# Thread: Finding domain and range.

1. ## Finding domain and range.

for the equation y=root 4-x^2

how do you find the range and domain???

for the equation x^2-9x+20 / x-5

how do you find the range???

2. Generally, the most effective method for finding the domain is to assume "All Real Numbers" and then see if you can rule out anything.

In the first, 4 - x^2 needs to be positive. Can you determine where it is negative?
In the first, x^2 is always positive. What's the greatest value that 4 - x^2 can take?

You must think about these. There is not a magic formula.

3. Originally Posted by maigowai

for the equation x^2-9x+20 / x-5
Here's a hint $\frac{x^2-9x+20}{ x-5} = \frac{(x-5)(x-4)}{ x-5}$

4. Originally Posted by maigowai
for the equation y=root 4-x^2

how do you find the range and domain???

for the equation x^2-9x+20 / x-5

how do you find the range???
I find the best way of finding the range is to first try and draw a graph of the function and then get it from the graph. But as has already been said, there is no magic formula, each case has to be considered on its own merit.

5. Originally Posted by pickslides
Here's a hint $\frac{x^2-9x+20}{ x-5} = \frac{(x-5)(x-4)}{ x-5}$
That strikers me as NOT being a good hint for finding the domain! One might, mistakenly, cancel the "x- 5" factors and think the domain is "all real numbers"- which it is NOT.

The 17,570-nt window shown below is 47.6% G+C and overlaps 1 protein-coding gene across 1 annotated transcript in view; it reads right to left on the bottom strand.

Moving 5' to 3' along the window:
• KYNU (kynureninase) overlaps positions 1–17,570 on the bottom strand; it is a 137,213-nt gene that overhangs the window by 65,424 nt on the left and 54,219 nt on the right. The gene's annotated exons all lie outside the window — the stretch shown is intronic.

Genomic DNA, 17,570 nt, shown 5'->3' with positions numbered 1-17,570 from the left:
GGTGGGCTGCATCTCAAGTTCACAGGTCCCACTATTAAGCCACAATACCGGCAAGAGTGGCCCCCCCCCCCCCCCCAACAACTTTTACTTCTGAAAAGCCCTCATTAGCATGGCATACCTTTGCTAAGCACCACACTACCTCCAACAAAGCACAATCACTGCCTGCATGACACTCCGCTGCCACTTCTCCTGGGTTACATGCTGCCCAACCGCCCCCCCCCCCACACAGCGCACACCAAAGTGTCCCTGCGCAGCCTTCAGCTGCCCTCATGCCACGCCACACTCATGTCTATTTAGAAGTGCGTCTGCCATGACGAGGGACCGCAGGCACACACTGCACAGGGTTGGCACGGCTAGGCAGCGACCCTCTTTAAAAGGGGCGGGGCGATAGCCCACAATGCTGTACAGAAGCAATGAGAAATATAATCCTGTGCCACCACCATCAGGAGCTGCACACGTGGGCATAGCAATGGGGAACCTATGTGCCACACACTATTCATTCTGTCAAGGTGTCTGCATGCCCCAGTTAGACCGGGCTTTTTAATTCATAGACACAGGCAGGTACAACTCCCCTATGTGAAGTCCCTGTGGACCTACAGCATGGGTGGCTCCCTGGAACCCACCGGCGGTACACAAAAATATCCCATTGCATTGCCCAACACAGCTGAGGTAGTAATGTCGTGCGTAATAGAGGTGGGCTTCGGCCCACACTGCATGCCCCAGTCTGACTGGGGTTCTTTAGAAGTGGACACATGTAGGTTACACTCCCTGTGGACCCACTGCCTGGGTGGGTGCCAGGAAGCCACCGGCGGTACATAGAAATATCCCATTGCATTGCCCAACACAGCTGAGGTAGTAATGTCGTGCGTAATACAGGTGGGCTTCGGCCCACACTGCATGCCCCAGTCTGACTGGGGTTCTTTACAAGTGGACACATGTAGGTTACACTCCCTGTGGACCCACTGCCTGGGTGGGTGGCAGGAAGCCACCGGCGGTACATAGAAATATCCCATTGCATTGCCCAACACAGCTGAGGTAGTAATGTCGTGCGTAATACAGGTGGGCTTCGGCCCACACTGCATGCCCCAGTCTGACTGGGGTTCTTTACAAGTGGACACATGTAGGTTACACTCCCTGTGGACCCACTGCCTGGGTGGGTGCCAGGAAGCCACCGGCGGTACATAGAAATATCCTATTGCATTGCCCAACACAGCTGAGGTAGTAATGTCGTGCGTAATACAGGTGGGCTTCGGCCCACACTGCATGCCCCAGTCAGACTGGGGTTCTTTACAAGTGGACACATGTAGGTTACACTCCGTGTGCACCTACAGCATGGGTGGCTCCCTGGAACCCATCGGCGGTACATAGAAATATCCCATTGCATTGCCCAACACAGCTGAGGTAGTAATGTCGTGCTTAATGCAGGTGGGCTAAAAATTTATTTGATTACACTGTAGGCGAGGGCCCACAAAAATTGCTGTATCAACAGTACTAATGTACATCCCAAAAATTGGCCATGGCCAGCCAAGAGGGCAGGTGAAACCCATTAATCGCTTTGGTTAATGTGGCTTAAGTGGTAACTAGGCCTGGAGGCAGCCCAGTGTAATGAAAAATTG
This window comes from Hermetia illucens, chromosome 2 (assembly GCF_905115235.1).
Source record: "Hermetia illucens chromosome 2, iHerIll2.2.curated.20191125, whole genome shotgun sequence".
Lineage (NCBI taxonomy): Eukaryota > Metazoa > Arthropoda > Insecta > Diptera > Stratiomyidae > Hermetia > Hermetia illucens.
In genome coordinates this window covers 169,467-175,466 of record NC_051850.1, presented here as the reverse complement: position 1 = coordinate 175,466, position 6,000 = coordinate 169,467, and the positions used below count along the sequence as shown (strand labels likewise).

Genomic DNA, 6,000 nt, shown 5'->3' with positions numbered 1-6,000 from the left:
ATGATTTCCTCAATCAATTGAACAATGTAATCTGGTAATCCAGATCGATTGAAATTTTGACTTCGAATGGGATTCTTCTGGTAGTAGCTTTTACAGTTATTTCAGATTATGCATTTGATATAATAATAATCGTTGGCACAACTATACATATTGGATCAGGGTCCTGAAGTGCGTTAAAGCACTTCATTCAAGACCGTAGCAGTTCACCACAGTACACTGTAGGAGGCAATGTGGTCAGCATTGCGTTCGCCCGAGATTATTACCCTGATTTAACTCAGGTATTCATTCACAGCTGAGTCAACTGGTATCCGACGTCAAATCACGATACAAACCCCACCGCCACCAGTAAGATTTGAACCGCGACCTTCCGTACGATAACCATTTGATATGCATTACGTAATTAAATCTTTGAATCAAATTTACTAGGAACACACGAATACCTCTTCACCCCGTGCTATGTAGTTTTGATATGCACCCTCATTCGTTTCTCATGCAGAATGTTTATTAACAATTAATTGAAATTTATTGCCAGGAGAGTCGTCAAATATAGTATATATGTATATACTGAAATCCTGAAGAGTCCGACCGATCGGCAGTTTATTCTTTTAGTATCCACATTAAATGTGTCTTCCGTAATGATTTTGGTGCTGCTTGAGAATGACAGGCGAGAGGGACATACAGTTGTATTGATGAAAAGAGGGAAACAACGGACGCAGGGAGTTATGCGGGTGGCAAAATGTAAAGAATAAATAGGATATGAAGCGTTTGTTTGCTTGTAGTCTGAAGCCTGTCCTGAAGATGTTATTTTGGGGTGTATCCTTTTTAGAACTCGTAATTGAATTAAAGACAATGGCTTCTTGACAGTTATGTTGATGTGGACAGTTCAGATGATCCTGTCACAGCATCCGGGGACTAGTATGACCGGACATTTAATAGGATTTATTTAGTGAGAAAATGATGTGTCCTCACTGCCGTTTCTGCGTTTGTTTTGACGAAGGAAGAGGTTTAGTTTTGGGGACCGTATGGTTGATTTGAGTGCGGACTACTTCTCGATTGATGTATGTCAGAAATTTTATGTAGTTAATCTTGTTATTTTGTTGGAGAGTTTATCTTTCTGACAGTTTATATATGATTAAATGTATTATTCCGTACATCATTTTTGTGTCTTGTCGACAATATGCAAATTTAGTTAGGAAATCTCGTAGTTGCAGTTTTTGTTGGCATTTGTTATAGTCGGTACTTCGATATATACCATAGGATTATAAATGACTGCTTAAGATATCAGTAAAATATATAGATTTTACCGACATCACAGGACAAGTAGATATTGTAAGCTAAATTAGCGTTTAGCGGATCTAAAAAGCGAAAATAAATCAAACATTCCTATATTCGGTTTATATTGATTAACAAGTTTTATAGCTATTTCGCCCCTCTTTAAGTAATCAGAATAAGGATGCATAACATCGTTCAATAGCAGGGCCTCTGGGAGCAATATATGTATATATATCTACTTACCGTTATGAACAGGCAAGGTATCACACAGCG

$f(x)= \frac{(x-5)(x-4)}{x-5}$ is NOT the same as f(x)= x- 4.

6. Originally Posted by HallsofIvy
That strikers me as NOT being a good hint for finding the domain! One might, mistakenly, cancel the "x- 5" factors and think the domain is "all real numbers"- which it is NOT.
$f(x)= \frac{(x-5)(x-4)}{x-5}$ is NOT the same as f(x)= x- 4.
Minor nitpick, but the OP did not ask for the domain, he/she asked for the range. Nevertheless, your point still holds, the notion of canceling the "x-5" factors. However, knowing that the graph of the original f(x) is almost the same as g(x) = x - 4 (I'm calling this g(x)) is helpful to find the range. The graph of both f(x) and g(x) are lines, except for at x = 5. At x = 5, f(x) is not defined but g(x) = 1. That tells me that the range of f(x) is $( -\infty, 1) \cup (1, \infty)$.